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Secondary - but not a carboy

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OBX

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I read all the time that you should use a secondary glass carboy, but not sure why it has to be glass. If it's OK to leave the wort in the primary for 2 weeks and then rack to a bottling bucket, why could you not leave the wort in the primary for a week and rack to a secondary plastic bucket for a week or 10 days? Why does it have to be to a glass carboy? I have read that a plastic water cooler jug won't work either because it might somehow allow oxygen in through the plastic (not sure how that's possible). I understand the water cooler jug might be a little hard to clean. So why couldn't I use another bucket and then fit the lid with the bubbler on it as the secondary?

:confused:
 

homebrewer_99

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You are correct. You do not have to use a glass carboy as your secondary...provided you do not allow your beer to sit for several weeks.

If you use it for a week or two then your beer should be OK.

Carboys are best used for longer storage periods, say months, for lagering.

Even your primary bucket will allow air to enter through it within a couple of weeks.

Unfortunately, I have even left beer in a primary for 30+ days (I had a heart attack and couldn't lift heavy objects). Fortunately, the same batch won 2 first place prizes.

If you were to use 1 plastic bucket for 2 weeks as a primary and another for 2 weeks as a secondary, then I can not see you having any problems. :D For periods longer than 2 weeks I would go with the carboy (I have 6 primaries and 5 carboys, and use them all).

Later.
 

tnlandsailor

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The main advantage of glass is that you can visually verify that it's clean and it's easy to sanitize. Plastic does work fine for primaries or secondaries, but has it's own set of quirks. First, it's vulnerable to scratching. If the scratches are deep enough, they are impossible to clean and sanitize effectively. Second, plastic has a tendency to pick up and hold on to smells and colors of things that were previously in it. I don't think I would be too concerned about oxygen migration through the walls of the plastic. If any occurs, I think it would be such a small amount that it would pale in comparison to the normal sources of oxidation such as racking.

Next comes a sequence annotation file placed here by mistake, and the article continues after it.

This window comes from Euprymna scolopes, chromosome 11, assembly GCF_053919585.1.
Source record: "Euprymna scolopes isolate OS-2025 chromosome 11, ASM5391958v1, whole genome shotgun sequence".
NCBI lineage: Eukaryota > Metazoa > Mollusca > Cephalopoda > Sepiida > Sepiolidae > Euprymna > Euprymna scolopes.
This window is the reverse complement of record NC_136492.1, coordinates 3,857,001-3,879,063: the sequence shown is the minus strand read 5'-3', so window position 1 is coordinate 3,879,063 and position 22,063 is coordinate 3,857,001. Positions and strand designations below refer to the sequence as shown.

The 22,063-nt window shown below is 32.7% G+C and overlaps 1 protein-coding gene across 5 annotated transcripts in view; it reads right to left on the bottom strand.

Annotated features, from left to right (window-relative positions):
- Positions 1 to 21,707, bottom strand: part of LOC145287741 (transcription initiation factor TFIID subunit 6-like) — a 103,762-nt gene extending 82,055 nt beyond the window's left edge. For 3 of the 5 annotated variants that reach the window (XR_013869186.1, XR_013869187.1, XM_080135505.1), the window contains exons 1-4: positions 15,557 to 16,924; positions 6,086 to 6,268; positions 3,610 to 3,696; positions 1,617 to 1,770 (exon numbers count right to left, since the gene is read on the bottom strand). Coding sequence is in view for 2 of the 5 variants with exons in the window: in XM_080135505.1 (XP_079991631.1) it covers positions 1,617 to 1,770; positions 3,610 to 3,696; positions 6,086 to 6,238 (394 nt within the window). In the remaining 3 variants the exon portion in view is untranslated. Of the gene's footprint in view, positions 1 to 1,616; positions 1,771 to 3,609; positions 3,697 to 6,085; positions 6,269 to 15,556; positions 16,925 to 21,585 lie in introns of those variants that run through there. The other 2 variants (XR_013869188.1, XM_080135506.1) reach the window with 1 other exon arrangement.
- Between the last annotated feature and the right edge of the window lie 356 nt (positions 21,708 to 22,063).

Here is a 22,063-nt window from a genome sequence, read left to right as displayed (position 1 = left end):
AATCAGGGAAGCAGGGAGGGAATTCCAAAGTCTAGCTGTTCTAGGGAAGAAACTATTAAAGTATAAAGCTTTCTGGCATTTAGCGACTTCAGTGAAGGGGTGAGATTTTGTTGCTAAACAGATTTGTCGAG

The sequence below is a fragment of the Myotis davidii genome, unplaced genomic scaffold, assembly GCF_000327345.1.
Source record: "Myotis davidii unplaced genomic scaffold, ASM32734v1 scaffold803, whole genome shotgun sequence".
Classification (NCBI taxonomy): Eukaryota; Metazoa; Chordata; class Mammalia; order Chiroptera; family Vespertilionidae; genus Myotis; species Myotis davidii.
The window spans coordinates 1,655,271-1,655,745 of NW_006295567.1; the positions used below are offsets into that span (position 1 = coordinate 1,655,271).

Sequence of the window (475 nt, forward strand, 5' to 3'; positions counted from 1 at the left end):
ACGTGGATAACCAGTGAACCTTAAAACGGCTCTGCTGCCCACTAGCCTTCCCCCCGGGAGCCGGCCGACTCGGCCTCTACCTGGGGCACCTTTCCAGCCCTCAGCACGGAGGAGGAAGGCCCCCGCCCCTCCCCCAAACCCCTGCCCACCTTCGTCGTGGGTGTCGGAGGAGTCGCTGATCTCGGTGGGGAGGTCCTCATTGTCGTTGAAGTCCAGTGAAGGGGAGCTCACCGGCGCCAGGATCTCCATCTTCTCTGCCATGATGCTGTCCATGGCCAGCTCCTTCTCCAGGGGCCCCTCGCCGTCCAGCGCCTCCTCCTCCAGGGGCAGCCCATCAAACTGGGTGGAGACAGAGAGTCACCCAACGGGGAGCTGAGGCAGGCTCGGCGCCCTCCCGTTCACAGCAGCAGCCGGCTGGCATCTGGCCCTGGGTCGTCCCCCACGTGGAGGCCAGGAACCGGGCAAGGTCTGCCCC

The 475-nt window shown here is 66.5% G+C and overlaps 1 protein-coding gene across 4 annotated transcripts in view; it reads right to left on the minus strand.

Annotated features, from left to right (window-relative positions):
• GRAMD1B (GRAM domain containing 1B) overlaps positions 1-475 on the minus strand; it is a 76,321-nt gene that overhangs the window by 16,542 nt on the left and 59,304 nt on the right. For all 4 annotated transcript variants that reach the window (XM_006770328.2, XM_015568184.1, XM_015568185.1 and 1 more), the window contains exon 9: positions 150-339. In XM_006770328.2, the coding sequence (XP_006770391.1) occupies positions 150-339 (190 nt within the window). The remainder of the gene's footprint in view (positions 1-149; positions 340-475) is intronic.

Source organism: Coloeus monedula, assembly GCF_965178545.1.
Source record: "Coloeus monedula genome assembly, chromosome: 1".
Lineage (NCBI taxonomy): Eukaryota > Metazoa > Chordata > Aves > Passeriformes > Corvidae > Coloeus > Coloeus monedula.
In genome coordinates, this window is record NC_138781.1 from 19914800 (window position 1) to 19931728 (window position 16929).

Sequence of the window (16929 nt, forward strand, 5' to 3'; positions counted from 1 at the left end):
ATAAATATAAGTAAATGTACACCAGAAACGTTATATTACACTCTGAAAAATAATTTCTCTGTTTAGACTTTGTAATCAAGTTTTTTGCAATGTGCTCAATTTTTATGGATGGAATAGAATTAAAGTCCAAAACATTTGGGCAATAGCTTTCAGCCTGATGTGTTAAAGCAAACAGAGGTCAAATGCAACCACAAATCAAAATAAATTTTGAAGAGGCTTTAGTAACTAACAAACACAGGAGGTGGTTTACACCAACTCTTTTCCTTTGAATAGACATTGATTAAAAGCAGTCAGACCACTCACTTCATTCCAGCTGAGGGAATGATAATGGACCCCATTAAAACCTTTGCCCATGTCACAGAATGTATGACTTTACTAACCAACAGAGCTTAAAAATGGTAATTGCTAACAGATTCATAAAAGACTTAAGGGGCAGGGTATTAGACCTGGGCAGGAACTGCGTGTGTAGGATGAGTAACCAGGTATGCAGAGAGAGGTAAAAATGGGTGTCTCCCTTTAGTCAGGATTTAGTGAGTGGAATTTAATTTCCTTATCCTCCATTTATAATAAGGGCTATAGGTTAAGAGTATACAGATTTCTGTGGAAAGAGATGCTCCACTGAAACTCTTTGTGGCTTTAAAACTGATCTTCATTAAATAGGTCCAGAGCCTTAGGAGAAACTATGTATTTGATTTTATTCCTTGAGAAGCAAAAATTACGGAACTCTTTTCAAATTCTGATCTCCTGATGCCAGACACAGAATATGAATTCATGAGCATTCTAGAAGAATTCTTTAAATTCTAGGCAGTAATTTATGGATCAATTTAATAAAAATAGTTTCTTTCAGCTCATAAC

I don't think there is anything wrong with using plastic. Plastic is handy, light, easy to clean out, and darn convenient. But, plastic can also be the source of problems in the brewery that you might not track down for a while. I've heard people claim to have used plastic for years and swear by it.

Personally, I think you eliminate a potential problem by doing all your fermenting (primary and secondary) in glass.
 

homebrewer_99

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I agree with the previous post also, but if you pay attention to your cleaning techniques you should be able to eliminate most or all of the smells from the buckets with long soaks of bleach water solutions in conjunction with other sanitizers.

Another thing is you could use a bucket to match a particular style, light and dark beers, for instance.

As he mentioned earlier, I have used my buckets for over 10 years and they do have slight colored stains on them. After emptying, I usually fill my buckets with hot water and let it soak for a while to loosen the caked on hops and such. When I "scrub" I only use a sponge. No brushes of any sort. No abrasive green pads. It just wipes off with a soft sponge which I rinse and repeat until it's clean. Afterwards I refill it with a bleach water solution (to the top) for a day or two. Then I'll rinse and "re-scrub" with a sponge, rinse and dry. All ready for the next time. :D

You just have to find a routine that works for you.

Sanitation is the goal!

I also rinse my bottles out after pouring the beer into a glass. This way I only use a brush when I sanitize them before using them the first time. After that I never need to scrub them, just use the jet sprayer on them.
 

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